All Good in tha Hood
The Assassin's Creed franchise has enjoyed a speedy accent into AAA franchise status with Assassin's Creed 2. Now comes Assassin's Creed: Brotherhood, a sort of "2.5" released only 1 year later. Touting the addition of multiplayer and the ability to control a guild of assassins, AC Brotherhood was largely viewed by critics and myself as a cash grab with little in the way of true progression.
Boy, was I wrong.
Brotherhood picks up moments after the final scenes of AC2 and jumps right into the story. If someone is getting into the franchise for the first time, I'd recommend playing the prior game first... It does move pretty quickly over past events. Desmond Miles and his gang of present day assassins are on the run from templars and get right back into the animus after some fun twists. The game picks up in Rome with Ezio Auditore, the flamboyant son of a banker-turned-assassin. As the Borgia family takes over Rome and destroys Ezio's home, he must fight to unite the people and take back control of the city.
The first noticeable feature is the city of Rome. The setting has been painstakingly recreated in amazing detail, which really adds to the authenticity and allure of the game. Collectables and interesting characters can be discovered throughout the city, which is absolutely massive. The tower climbing gameplay is back - but carries more gravity as they can be scaled in order to free up areas of the city from the Borgia rule. Shops, banks, tailors, etc can all be restored in an economy that is surprisingly balanced. The game spends most of its time in Rome, but also ventures into other areas for certain scenes. It really doesn't matter, as Rome is more than large enough to house the entire game. Another addition is a Training simulator which challenges players in different skill areas for medals and trophies. While it's a very basic setting, it does provide another form of gameplay not found in previous releases of the franchise.
Much has been made in the past about the combat in Assassin's Creed. I've always thought it was realistic - but more importantly: FUN. The same combat engine is back, which some nice improvements. 10+ enemies will attack at once making bigger fights more commonplace. Kill streaks can be chained together, which turns Ezio into a mass murdering machine. The weapons are varied and fantastically brutal. The crossbow, parachute and other additions are a great compliment to an already awesome arsenal. Enough good things cannot be said of the assassination animations... Even after playing for 30+ hours, new combat animations will awe. The addition of a "brotherhood" of assassins is a cool addition, although not very deep. Once recruited, assassins can be called on to help take out guards or targets. Their training is fairly simplistic for the most part, but it does add a cool layer to the gameplay while in combat.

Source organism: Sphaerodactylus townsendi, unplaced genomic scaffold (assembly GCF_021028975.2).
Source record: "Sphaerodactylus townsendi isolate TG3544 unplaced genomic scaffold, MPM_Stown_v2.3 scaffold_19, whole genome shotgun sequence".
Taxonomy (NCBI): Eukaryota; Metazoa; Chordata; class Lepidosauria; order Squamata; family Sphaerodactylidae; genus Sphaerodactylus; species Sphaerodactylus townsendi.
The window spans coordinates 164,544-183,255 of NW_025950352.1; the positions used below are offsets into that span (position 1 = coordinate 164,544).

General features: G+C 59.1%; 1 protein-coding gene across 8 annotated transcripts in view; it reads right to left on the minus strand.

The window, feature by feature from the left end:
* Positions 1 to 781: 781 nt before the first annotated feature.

While the storyline doesn't push the franchise too far ahead, there are some nice twists throughout the game. Since the game is a sort of "bridge" till Assassin's Creed 3, expectations weren't great that the story would carry too much weight. Players spend much more time in the present day than in the first two Assassin's Creeds, but many of the biggest questions lie unanswered. That said, most of the characters in AC: Brotherhood are great. Cesare, the infamous Borgia military ruler, is fantastic on screen. The voice acting is splendid throughout, but where the sound design really shines is in the soundtrack. AC Brotherhood has one of the best soundtracks I've heard in a videogame, period. The chase scenes are accompanied by the type of music usually reserved for a hollywood blockbuster.
As mentioned before, multiplayer is one of the big additions people looked forward to in Brotherhood. While the gameplay does not have the replay value of a COD multiplayer, Assasssin's Creed does a great job of mixing the stealth gameplay found in single player into a cool multi experience. Locating targets and assassinating them while being hunted provides a tense, unique game not found in many online games. Because guns are not part of the gameplay, getting close enough to a target without tipping them off is challenging. I've just dug into the multiplayer and will get some enjoyment out of it - but rest assured, the single player experience is where AC Brotherhood shines.
All in all, Assassin's Creed: Brotherhood shines for many reason. The easiest to see is for what it is not: A quick, cheap sequel reusing the former game's assets. Brotherhood builds upon and outshines its predecessors in nearly every facet. If you're a fan of the series, this is a must-own.